Honda Profit Jumps, Lowers Forecasts On China Woes
TOKYO (AP) — Honda's quarterly profit surged 36 percent as Japanese automakers bounced back from last year's tsunami disaster in northeastern Japan, but the company lowered its annual forecasts Monday because of a sales plunge in China.
Honda Motor Co. raked in an 82.2 billion yen ($1 billion) net profit for the July-September quarter. Sales jumped 20 percent to 2.27 trillion yen.
Honda has recovered strongly after being hit hard by the March 2011 earthquake and tsunami disaster that disrupted car production, and the floods in Thailand later that year.
But the Tokyo-based manufacturer of the Accord sedan, Fit compact and Asimo humanoid robot lowered its forecasts for the business year through March 2013. It cited the recent sales drop in China sparked by a territorial dispute that has set off violent protests in parts of China and a call to boycott Japanese goods.
It now expects to sell 4.1 million vehicles in the year through March 2013, down about 180,000 from the earlier projection to sell 4.3 million vehicles.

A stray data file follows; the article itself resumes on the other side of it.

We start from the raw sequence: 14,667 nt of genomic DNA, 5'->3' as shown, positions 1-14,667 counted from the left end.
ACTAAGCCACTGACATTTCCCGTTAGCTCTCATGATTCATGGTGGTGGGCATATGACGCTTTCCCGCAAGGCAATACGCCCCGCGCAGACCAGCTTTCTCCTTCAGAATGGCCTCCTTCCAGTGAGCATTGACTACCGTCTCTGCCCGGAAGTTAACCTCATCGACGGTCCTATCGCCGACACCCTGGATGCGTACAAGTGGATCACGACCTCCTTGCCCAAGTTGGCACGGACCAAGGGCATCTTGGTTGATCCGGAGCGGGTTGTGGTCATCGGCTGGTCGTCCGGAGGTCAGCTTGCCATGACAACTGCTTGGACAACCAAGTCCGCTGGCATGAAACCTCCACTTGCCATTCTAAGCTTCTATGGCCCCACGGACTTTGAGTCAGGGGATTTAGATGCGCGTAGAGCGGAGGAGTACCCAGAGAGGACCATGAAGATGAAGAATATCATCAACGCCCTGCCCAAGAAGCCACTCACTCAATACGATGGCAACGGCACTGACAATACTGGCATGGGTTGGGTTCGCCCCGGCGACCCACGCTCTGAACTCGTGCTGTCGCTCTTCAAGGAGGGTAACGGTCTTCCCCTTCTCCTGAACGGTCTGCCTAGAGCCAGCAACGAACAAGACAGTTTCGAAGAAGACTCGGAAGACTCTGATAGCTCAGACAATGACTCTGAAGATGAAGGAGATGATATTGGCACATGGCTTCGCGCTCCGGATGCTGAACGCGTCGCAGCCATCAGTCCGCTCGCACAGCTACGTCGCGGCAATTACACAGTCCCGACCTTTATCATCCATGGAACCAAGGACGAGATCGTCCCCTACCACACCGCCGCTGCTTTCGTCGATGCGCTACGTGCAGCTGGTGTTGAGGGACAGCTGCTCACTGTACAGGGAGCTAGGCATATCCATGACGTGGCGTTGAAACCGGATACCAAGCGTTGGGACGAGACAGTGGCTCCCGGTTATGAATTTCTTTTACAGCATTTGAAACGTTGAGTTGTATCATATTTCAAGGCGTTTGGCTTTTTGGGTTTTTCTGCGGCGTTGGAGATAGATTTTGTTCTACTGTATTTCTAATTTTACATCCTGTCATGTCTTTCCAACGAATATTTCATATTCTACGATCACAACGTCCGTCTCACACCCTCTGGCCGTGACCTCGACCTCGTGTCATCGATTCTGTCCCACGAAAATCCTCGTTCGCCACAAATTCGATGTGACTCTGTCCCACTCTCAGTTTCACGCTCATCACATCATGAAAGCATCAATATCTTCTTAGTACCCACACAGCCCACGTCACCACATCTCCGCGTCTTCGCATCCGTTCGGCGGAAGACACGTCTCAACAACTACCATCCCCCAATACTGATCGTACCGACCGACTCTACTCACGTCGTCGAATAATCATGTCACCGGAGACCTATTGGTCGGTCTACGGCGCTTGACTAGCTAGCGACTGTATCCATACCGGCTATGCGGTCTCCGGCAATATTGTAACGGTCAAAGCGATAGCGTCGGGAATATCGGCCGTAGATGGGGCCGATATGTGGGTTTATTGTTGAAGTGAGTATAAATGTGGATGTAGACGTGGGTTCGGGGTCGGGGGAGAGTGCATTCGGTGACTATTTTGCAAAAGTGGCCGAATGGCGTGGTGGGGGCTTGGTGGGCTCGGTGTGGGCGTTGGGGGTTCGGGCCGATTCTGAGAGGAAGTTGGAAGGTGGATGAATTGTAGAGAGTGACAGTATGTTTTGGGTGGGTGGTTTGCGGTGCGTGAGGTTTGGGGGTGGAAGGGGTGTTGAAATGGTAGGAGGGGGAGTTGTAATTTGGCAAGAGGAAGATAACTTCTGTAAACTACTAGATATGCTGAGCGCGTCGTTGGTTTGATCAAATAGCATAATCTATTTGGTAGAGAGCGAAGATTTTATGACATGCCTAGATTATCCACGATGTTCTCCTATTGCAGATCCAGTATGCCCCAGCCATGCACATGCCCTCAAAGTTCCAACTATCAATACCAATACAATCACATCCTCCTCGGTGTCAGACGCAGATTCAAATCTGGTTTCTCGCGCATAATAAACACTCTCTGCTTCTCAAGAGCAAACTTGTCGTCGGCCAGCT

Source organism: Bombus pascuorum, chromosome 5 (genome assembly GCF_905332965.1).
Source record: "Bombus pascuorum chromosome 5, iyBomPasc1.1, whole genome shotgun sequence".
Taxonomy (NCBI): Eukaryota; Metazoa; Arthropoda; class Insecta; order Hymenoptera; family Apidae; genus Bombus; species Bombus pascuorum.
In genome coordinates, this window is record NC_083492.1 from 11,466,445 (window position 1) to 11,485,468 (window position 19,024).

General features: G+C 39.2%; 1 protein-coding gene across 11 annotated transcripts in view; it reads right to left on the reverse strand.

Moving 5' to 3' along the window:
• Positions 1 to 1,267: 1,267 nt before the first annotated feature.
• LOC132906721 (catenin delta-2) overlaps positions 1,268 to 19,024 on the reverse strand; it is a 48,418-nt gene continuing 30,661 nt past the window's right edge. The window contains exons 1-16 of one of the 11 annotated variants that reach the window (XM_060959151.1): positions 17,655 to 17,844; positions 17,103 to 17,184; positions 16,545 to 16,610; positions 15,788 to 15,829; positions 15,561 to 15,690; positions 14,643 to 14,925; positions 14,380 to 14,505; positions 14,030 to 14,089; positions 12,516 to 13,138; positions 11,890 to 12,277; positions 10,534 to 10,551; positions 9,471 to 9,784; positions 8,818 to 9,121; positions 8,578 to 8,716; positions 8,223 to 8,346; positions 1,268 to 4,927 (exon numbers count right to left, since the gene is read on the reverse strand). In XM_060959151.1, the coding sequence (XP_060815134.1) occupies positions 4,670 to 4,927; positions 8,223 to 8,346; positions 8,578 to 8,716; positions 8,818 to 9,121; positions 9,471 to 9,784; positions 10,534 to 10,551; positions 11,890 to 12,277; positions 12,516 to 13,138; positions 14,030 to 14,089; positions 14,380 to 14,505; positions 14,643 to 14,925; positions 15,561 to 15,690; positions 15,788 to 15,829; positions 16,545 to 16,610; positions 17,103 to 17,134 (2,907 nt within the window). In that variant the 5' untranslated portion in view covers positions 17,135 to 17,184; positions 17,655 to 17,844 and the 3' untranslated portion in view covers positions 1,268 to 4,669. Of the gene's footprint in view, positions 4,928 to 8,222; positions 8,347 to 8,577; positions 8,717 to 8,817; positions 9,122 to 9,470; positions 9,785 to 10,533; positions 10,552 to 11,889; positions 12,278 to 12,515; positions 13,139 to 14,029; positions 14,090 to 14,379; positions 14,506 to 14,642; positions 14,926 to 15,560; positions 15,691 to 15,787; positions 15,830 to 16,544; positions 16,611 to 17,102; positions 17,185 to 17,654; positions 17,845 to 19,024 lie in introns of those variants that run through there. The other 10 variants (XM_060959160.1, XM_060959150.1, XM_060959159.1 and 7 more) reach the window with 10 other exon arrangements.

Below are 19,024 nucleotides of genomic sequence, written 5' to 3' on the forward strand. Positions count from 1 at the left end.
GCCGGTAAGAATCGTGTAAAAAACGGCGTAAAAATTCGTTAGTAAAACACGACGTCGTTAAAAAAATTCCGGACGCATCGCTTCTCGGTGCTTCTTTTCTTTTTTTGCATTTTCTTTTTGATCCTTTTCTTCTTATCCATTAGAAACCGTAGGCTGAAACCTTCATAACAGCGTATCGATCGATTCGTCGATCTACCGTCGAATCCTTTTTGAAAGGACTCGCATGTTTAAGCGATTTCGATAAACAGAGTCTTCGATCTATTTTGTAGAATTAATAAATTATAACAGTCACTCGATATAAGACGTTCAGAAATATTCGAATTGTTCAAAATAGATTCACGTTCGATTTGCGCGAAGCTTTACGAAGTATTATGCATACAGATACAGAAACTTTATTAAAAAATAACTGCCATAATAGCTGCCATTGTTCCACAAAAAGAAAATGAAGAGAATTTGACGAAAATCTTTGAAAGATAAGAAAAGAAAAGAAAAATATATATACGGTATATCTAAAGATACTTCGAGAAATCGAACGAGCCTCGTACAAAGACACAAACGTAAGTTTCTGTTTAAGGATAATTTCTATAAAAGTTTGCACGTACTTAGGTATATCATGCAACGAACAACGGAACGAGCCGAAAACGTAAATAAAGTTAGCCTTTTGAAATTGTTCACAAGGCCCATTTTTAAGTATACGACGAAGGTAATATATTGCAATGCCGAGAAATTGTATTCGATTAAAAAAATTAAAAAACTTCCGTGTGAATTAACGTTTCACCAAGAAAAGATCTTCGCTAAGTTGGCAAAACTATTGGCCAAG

Still, that number is an improvement of more than a million vehicles over the 3.1 million Honda sold globally in the previous disaster-struck year.
Honda sold 996,000 vehicles during the fiscal second quarter, up from 678,000 vehicles a year earlier.
Honda said it must factor in the "recent situation in China," as well as declining sales in Europe and South America, in forecasts for the full year.
The negative effect of an unfavorable currency is also expected to weigh, Honda said. A strong yen hurts the earnings of Japanese exporters such as Honda. The dollar did not change that much against the yen in the second quarter, but the yen surged against the euro.
Honda now expects a 375 billion yen ($4.7 billion) net profit for the full fiscal year, sharply lower than the initial forecast for a 470 billion yen ($5.9 billion) profit. But even the new forecast will represent a 78 percent rebound from the 211.4 billion yen profit recorded in the previous year.
The company lowered its full year sales forecast to 9.8 trillion yen ($122 billion) from 10.3 trillion yen ($129 billion). Compared with the previous year, sales are now forecast to rise 23 percent.